Three times a week, 64-year-old Claude Nall packs an old camera, his reusable water bottle and a couple of different types of bread in his camouflage kayak. By 9:30 a.m., he’s rowing into the murky waters at Wampold Park near LSU, scanning the shoreline for hungry geese and crows—and things that don’t belong there.

“Rain or shine, I’m out here every Monday, Wednesday and Friday morning,” Nall says. The retiree is uncommonly dedicated to picking up trash. Having spent a number of years camping in his truck, Nall admits he’d usually rather be in the woods than in a room full of people. For Nall, cleaning the campus lakes is more of a spiritual obligation than a simple good deed.

“I’ve always had a deep connection with nature and animals,” he says. “The crow is my spirit guide.”

The green rope he wears around his wrist reminds him of that connection. It also identifies him as part of the Green String Society, which he founded to spread the spirit of taking better care of our natural surroundings.

“I found this gift bag with a green plastic rope for a handle, and I thought, ‘That’s perfect,'” he says of the string’s origin. “When you wear it, you are making a choice to respect nature.”

If launching a kayak three times a week wasn’t hard enough, Nall is tackling a historically filthy area. Whether by student hands or otherwise, the overflow canal near Wampold Park appears to operate as a public trash can.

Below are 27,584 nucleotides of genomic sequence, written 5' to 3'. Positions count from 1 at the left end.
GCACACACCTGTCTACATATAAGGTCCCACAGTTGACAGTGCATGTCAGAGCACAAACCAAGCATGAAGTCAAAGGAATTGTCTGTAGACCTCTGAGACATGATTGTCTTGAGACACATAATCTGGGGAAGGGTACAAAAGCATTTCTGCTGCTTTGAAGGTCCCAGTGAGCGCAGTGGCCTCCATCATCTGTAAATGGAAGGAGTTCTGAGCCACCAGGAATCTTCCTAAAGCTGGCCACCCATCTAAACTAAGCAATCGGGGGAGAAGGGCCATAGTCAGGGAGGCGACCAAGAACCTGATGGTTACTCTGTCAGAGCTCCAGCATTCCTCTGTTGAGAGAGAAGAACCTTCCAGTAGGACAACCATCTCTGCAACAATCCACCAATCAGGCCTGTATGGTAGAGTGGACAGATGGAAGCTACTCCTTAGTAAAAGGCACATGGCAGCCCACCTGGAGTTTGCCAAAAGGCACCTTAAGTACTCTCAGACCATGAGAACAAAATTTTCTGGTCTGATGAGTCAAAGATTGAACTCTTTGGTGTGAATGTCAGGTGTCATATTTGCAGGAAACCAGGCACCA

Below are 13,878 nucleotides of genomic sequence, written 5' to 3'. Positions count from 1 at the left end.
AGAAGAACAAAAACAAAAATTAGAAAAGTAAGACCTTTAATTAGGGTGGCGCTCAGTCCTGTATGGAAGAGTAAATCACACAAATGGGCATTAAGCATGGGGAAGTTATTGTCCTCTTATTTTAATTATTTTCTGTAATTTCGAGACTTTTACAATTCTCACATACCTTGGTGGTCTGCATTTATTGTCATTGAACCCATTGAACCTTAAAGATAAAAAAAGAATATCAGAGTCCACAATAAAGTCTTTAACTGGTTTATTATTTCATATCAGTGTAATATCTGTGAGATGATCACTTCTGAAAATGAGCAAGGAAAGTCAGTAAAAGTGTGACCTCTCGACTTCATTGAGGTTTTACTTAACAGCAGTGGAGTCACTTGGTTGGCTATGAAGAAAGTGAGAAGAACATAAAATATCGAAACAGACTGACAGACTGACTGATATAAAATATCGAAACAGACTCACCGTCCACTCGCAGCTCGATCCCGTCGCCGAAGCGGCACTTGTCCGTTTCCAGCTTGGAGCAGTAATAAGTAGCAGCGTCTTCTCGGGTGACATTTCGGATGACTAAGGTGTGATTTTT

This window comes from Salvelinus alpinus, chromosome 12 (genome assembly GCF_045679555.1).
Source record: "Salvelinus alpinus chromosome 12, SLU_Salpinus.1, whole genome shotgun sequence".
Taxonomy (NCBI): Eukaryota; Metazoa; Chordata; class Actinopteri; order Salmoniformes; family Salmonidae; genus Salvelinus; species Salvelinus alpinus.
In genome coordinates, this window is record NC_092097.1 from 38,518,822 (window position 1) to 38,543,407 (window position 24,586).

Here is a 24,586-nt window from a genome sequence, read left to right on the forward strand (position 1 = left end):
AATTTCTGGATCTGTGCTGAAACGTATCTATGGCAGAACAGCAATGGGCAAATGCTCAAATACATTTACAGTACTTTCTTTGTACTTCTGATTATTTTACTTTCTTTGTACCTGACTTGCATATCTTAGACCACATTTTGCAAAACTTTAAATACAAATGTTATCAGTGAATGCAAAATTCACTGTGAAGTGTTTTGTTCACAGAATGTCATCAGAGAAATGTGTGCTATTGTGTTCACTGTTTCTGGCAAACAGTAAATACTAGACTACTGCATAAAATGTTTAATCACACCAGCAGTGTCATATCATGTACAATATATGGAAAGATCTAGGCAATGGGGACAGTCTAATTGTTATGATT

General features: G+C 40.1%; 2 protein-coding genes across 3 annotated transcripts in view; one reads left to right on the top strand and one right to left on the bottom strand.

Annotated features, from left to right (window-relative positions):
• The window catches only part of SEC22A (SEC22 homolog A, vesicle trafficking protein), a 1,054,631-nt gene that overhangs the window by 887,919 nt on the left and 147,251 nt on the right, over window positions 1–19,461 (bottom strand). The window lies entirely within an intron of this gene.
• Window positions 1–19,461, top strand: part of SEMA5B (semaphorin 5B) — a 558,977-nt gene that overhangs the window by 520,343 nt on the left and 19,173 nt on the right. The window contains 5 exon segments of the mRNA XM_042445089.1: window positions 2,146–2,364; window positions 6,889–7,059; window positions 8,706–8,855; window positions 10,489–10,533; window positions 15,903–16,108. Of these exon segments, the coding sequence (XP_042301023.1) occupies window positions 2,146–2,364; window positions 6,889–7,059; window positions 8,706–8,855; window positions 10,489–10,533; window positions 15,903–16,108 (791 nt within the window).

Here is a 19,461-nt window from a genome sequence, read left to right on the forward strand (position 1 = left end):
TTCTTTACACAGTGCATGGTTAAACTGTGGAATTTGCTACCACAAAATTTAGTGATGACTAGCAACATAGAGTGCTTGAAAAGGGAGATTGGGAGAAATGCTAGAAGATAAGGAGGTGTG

Standing on the pedestrian walk overlooking the mess, Nall winces, shaking his head. “You know, I see this, and I just don’t understand why. Why is this an option for people?”

Ask a variety of people why litter warriors do what they do—clean up after others—and the answers will vary. Even between those who litter and those who do not, the responses will differ.

“Probably because I want to take my boat out on that water, and I don’t care for trash in it,” says paddling enthusiast and Bayou Manchac Group Vice President Nathaniel Klumb. “And anyway, why not?”

Klumb is a systems analyst for the EBRP School Board, but he spends his off hours cleaning the 22 miles of traversable waterways connecting Ward Creek and Bayou Manchac.

While Klumb seems to look at the bright side of most situations, he has had his share of frustration when picking up other people’s litter. One simple cleanup he conducted by himself in a median near his home just about made him snap.